Global Warming Increases the Risk for Flooding, Study Finds

The Western Pacific Subtropical High (WPSH) is an anticyclonic atmospheric system that floats over the lower and middle troposphere of the northwestern Pacific. This dominates summer climate extremes in the heavily populated East Asia countries.

Global Warming Increases the Risk for Flooding, Study Finds.
East China flooding in the summer of 2020. Image Credit: Yunfei Fu.

In the 2020 summer, an unusually powerful WPSH led to catastrophic floods with hundreds of deaths, 28,000 homes ruined, and tens of billions of dollars worth of financial damage in China alone.

Researchers from the Institute of Atmospheric Physics (IAP) of the Chinese Academy of Sciences and the Commonwealth Scientific and Industrial Research Organization (CSIRO) have discovered that the frequency of such strong WPSH events was observed in the summer of 2020.

It is also likely to increase under the business-as-usual carbon emissions scenario, depending on 32 climate models.

The study was published in the Proceedings of the National Academy of Sciences journal on May 30th, 2022.

The interannual intensity of the WPSH has been impacted by the unevenness of sea surface temperature (SST) in tropical regions like the Indian Ocean and the central Pacific. The irregular SST can impact both local and remote rainfall and atmospheric convection. This in turn regulates atmospheric circulation over the northwestern Pacific.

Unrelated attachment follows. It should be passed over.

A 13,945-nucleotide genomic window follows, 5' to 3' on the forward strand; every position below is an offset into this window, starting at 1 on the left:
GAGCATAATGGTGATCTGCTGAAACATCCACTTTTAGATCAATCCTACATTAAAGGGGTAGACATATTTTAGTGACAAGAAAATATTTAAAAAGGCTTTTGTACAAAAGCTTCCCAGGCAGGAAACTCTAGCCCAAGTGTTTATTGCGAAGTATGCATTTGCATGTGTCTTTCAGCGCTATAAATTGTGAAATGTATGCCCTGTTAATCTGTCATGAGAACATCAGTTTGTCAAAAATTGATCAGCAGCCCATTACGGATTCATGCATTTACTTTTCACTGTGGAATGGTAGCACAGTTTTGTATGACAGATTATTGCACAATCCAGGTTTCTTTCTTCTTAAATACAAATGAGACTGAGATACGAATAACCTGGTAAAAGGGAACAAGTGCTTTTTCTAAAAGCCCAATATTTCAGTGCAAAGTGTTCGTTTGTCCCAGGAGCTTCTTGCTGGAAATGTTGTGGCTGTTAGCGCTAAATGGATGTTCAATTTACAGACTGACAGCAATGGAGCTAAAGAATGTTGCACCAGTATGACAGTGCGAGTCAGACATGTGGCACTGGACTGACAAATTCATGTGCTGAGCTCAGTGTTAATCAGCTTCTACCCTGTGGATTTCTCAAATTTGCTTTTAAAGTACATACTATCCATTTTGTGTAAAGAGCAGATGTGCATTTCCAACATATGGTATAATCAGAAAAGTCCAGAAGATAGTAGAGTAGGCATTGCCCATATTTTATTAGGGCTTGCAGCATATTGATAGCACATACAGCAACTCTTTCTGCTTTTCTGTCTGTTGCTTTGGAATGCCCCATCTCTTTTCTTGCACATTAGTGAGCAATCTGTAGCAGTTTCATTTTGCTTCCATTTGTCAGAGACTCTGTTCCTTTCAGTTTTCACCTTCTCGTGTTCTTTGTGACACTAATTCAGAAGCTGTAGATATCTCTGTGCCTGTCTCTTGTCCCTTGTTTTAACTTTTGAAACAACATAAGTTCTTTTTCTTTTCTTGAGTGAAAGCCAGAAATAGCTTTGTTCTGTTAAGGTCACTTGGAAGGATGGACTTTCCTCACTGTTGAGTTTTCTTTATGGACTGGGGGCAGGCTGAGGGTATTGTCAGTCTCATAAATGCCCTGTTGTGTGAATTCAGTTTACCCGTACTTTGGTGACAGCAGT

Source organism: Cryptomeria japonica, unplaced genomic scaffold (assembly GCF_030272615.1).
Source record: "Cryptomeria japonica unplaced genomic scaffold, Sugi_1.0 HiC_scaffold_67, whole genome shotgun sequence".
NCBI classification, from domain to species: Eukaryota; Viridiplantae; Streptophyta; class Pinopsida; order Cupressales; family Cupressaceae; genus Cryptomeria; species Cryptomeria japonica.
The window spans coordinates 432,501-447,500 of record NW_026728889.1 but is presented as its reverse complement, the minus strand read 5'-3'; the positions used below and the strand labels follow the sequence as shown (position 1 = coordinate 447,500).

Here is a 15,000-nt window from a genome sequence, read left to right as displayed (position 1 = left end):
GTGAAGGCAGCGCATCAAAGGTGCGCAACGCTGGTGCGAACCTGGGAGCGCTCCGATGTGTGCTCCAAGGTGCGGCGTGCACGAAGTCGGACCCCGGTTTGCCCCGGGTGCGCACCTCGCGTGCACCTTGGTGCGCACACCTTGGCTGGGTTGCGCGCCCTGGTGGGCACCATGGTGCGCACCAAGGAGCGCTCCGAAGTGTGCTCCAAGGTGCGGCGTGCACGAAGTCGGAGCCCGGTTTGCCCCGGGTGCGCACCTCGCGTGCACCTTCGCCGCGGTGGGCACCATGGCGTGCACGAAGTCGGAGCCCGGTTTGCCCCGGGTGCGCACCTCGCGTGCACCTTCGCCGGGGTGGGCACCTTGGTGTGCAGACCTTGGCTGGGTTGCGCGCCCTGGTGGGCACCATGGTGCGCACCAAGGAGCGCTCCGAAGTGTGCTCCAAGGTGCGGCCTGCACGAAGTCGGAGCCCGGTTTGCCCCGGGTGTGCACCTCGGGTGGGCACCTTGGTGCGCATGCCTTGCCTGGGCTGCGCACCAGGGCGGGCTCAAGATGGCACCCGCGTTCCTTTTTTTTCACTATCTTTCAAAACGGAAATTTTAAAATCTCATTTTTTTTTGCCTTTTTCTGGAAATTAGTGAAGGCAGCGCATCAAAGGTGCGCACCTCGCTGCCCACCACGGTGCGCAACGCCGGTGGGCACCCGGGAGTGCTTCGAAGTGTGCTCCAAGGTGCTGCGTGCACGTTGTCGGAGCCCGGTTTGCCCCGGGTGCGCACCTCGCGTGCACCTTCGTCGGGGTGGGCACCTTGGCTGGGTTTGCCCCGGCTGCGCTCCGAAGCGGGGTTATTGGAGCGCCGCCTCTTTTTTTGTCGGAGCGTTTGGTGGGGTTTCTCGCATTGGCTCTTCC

Due to global warming, rainfall and atmospheric convection can be highly sensitive to SST variability. This is because saturation vapor pressure increases in an exponential manner with increases in temperature.

In a warmer climate, the mean-state moisture content of the air will increase and the reaction of tropical humidity and linked gross moist instability to SST anomalies will also be bigger.

These changes combining with the non-uniform change in background SST can lead to enhanced responses of atmospheric convection to the central Pacific SST, and then increased variability of atmospheric circulation, including the WPSH.

Dr. Kai Yang, Study Lead Author, Institute of Atmospheric Physics, Chinese Academy of Sciences

The increase in WPSH variability translates into an increase in frequency of strong WPSH events, which suggests that greenhouse warming is likely to increase the risk of East China flooding associated with strong WPSH events as seen in the 2020 episode,” stated Professor Gang Huang from IAP, one of the corresponding authors.

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